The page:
He knew, struggled to keep still and hold off a rather strong urge to turn on her as she eased the shirt off and began cleaning out the wounds, guessed a bit of the tunnel-strangeness must still be with him, the powerful sense that someone was out there, just about to grab him and smash him in the side of the head so they could render him unconscious and haul him off again, leave him to wake in that little bamboo cage, and--the feeling of it was so real it was making him sick, leaving him with a desperate need to take off into the timber and away from her--he really didn’t want her back there behind him where he couldn’t see, didn’t want her touching him just then. Managed to keep still somehow despite the trouble, and Liz--he was rather proud of the fact, later, glad he’d been able to keep her from knowing the extent of it, the potential danger--thought his shallow, irregular breathing simply a result of the ribs and the hurt of having the bear-wounds cleaned out. One of the claw-trenches was rather deep, bleeding persistently, and she wanted to go in search of some yarrow to help halt the bleeding, but Einar was ready to be done with the whole thing, ready to stop worrying that he might be about to whirl around and pin her to the ground if she touched him again--a concern of his, if not of hers; she seemed to trust him, and he very desperately didn’t want that trust to prove misplaced--shook his head.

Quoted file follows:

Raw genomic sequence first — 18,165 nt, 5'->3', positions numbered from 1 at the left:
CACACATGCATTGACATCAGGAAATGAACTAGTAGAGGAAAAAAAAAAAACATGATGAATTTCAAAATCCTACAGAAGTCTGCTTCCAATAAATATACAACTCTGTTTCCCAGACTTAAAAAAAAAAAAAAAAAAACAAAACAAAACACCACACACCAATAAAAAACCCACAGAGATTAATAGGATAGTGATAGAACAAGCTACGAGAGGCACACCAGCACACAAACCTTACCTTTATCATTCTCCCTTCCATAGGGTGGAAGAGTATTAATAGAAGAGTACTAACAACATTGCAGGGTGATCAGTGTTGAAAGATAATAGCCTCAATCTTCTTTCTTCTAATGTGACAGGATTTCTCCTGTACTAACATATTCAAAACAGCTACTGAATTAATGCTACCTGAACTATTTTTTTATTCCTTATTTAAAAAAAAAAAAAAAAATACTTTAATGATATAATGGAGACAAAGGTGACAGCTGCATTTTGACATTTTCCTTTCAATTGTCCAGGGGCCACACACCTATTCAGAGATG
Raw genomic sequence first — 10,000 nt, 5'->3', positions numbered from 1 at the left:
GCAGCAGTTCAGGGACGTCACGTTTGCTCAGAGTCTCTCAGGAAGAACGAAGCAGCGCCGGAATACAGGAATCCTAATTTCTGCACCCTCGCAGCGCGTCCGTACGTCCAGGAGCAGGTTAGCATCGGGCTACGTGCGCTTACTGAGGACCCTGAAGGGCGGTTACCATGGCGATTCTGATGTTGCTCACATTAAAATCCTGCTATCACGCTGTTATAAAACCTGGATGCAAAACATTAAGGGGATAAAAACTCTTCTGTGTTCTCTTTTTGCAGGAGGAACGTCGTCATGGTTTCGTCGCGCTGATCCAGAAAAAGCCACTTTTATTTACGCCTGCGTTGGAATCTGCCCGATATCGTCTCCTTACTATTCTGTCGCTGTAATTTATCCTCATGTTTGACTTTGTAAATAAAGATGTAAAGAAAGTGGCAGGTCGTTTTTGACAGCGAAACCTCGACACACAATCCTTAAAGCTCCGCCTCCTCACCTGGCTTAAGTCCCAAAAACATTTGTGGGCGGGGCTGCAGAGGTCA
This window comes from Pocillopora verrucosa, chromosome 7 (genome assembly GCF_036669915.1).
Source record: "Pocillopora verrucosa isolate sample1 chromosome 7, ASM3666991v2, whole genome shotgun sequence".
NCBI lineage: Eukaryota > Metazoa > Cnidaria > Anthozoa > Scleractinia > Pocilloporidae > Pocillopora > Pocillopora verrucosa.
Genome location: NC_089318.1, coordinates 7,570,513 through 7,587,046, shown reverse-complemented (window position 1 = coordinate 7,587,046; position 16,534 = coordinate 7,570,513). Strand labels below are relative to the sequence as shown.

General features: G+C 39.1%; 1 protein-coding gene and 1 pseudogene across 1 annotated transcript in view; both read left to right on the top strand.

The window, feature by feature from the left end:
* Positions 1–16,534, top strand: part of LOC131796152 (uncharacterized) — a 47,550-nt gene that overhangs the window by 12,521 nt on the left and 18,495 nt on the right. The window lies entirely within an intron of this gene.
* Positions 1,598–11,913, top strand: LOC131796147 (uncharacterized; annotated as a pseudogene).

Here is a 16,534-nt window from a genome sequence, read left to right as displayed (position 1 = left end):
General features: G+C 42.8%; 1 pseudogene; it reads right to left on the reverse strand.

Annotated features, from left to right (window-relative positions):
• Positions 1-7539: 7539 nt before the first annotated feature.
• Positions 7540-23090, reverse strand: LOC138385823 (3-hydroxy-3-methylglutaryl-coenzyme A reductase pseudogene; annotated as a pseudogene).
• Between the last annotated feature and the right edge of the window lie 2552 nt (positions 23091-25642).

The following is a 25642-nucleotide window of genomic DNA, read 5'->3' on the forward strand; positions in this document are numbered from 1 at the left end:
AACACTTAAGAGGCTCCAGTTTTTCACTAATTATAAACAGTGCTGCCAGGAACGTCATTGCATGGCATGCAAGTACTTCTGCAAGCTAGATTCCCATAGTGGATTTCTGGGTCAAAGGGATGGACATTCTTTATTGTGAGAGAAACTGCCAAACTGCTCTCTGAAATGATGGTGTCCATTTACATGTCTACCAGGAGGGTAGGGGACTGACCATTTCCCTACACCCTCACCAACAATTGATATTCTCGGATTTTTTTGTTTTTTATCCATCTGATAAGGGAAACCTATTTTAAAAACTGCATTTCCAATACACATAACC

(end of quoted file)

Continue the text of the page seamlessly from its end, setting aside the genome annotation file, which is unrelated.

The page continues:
“No. Not necessary. You’ve got more cloth strips in your pack. Just…here, just grab some of this usnea out of the trees right here, pack it in the bad spots, wrap them with cloths and we’ll deal with the rest of it back at the cabin tonight. May ooze for a while, but I’m not gonna lose a dangerous amount of blood.”
She nodded, gave him a drink of water and rose to go. I’m afraid you already have lost a significant amount, between this and your arms where the bear got you, but I can see that you’re ready to move on, and I guess you’re right that you’re not going to lose too much more if I wrap things tightly, which will only help your ribs, anyway, so alright, I’ll go round up some usnea, and we can be done…